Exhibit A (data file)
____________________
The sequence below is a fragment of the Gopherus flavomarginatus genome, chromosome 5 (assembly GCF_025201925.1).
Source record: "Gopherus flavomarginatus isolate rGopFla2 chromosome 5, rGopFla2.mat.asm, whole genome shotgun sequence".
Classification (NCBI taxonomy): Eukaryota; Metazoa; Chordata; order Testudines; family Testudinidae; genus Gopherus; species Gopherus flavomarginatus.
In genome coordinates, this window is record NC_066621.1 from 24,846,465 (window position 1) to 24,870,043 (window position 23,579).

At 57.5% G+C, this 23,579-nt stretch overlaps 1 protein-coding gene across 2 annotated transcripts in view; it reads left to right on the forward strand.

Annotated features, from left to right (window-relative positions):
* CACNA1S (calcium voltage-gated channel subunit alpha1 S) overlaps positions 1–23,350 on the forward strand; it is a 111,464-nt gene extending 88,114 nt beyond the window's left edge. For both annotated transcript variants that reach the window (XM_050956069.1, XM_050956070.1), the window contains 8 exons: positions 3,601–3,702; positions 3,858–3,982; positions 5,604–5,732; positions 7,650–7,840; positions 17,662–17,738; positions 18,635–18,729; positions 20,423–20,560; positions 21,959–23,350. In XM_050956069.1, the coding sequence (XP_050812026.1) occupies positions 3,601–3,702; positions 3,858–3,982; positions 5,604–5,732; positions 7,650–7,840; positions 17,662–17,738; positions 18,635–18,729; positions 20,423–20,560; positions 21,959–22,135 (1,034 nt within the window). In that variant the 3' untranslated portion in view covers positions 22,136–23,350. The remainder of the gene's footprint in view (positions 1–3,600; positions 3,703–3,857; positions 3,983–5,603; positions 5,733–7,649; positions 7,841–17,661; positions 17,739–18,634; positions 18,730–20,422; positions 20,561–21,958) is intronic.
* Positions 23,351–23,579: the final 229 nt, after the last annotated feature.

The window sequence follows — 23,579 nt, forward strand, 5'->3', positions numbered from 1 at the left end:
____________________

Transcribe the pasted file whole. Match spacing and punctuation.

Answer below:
The sequence below is a fragment of the Gopherus flavomarginatus genome, chromosome 5 (assembly GCF_025201925.1).
Source record: "Gopherus flavomarginatus isolate rGopFla2 chromosome 5, rGopFla2.mat.asm, whole genome shotgun sequence".
Classification (NCBI taxonomy): Eukaryota; Metazoa; Chordata; order Testudines; family Testudinidae; genus Gopherus; species Gopherus flavomarginatus.
In genome coordinates, this window is record NC_066621.1 from 24,846,465 (window position 1) to 24,870,043 (window position 23,579).

At 57.5% G+C, this 23,579-nt stretch overlaps 1 protein-coding gene across 2 annotated transcripts in view; it reads left to right on the forward strand.

Annotated features, from left to right (window-relative positions):
* CACNA1S (calcium voltage-gated channel subunit alpha1 S) overlaps positions 1–23,350 on the forward strand; it is a 111,464-nt gene extending 88,114 nt beyond the window's left edge. For both annotated transcript variants that reach the window (XM_050956069.1, XM_050956070.1), the window contains 8 exons: positions 3,601–3,702; positions 3,858–3,982; positions 5,604–5,732; positions 7,650–7,840; positions 17,662–17,738; positions 18,635–18,729; positions 20,423–20,560; positions 21,959–23,350. In XM_050956069.1, the coding sequence (XP_050812026.1) occupies positions 3,601–3,702; positions 3,858–3,982; positions 5,604–5,732; positions 7,650–7,840; positions 17,662–17,738; positions 18,635–18,729; positions 20,423–20,560; positions 21,959–22,135 (1,034 nt within the window). In that variant the 3' untranslated portion in view covers positions 22,136–23,350. The remainder of the gene's footprint in view (positions 1–3,600; positions 3,703–3,857; positions 3,983–5,603; positions 5,733–7,649; positions 7,841–17,661; positions 17,739–18,634; positions 18,730–20,422; positions 20,561–21,958) is intronic.
* Positions 23,351–23,579: the final 229 nt, after the last annotated feature.

The window sequence follows — 23,579 nt, forward strand, 5'->3', positions numbered from 1 at the left end: